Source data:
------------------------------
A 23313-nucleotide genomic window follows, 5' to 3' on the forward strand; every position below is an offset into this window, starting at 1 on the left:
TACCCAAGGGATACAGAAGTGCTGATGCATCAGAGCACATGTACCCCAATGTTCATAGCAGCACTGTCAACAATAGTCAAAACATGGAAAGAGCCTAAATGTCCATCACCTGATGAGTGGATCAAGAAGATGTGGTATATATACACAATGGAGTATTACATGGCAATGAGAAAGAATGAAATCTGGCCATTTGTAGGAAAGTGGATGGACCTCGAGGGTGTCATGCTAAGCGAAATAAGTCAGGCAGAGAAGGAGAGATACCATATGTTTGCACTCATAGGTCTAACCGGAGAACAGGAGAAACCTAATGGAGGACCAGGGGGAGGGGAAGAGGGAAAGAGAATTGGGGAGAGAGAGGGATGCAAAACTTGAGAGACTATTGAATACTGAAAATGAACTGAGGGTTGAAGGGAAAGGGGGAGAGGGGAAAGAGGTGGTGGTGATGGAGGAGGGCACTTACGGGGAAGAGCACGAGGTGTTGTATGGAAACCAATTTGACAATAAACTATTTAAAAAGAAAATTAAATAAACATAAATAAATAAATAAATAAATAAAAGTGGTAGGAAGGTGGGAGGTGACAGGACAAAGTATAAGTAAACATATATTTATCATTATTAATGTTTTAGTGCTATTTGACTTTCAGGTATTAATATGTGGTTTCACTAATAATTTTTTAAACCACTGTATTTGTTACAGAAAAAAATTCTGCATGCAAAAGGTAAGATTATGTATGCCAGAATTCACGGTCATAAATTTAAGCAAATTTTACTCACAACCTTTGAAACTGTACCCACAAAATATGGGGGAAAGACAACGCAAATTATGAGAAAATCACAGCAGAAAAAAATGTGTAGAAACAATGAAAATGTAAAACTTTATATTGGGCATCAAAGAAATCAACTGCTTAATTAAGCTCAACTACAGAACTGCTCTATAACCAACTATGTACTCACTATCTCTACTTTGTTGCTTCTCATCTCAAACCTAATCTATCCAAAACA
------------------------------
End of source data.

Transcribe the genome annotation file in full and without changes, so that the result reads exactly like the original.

A 23313-nucleotide genomic window follows, 5' to 3' on the forward strand; every position below is an offset into this window, starting at 1 on the left:
TACCCAAGGGATACAGAAGTGCTGATGCATCAGAGCACATGTACCCCAATGTTCATAGCAGCACTGTCAACAATAGTCAAAACATGGAAAGAGCCTAAATGTCCATCACCTGATGAGTGGATCAAGAAGATGTGGTATATATACACAATGGAGTATTACATGGCAATGAGAAAGAATGAAATCTGGCCATTTGTAGGAAAGTGGATGGACCTCGAGGGTGTCATGCTAAGCGAAATAAGTCAGGCAGAGAAGGAGAGATACCATATGTTTGCACTCATAGGTCTAACCGGAGAACAGGAGAAACCTAATGGAGGACCAGGGGGAGGGGAAGAGGGAAAGAGAATTGGGGAGAGAGAGGGATGCAAAACTTGAGAGACTATTGAATACTGAAAATGAACTGAGGGTTGAAGGGAAAGGGGGAGAGGGGAAAGAGGTGGTGGTGATGGAGGAGGGCACTTACGGGGAAGAGCACGAGGTGTTGTATGGAAACCAATTTGACAATAAACTATTTAAAAAGAAAATTAAATAAACATAAATAAATAAATAAATAAATAAAAGTGGTAGGAAGGTGGGAGGTGACAGGACAAAGTATAAGTAAACATATATTTATCATTATTAATGTTTTAGTGCTATTTGACTTTCAGGTATTAATATGTGGTTTCACTAATAATTTTTTAAACCACTGTATTTGTTACAGAAAAAAATTCTGCATGCAAAAGGTAAGATTATGTATGCCAGAATTCACGGTCATAAATTTAAGCAAATTTTACTCACAACCTTTGAAACTGTACCCACAAAATATGGGGGAAAGACAACGCAAATTATGAGAAAATCACAGCAGAAAAAAATGTGTAGAAACAATGAAAATGTAAAACTTTATATTGGGCATCAAAGAAATCAACTGCTTAATTAAGCTCAACTACAGAACTGCTCTATAACCAACTATGTACTCACTATCTCTACTTTGTTGCTTCTCATCTCAAACCTAATCTATCCAAAACA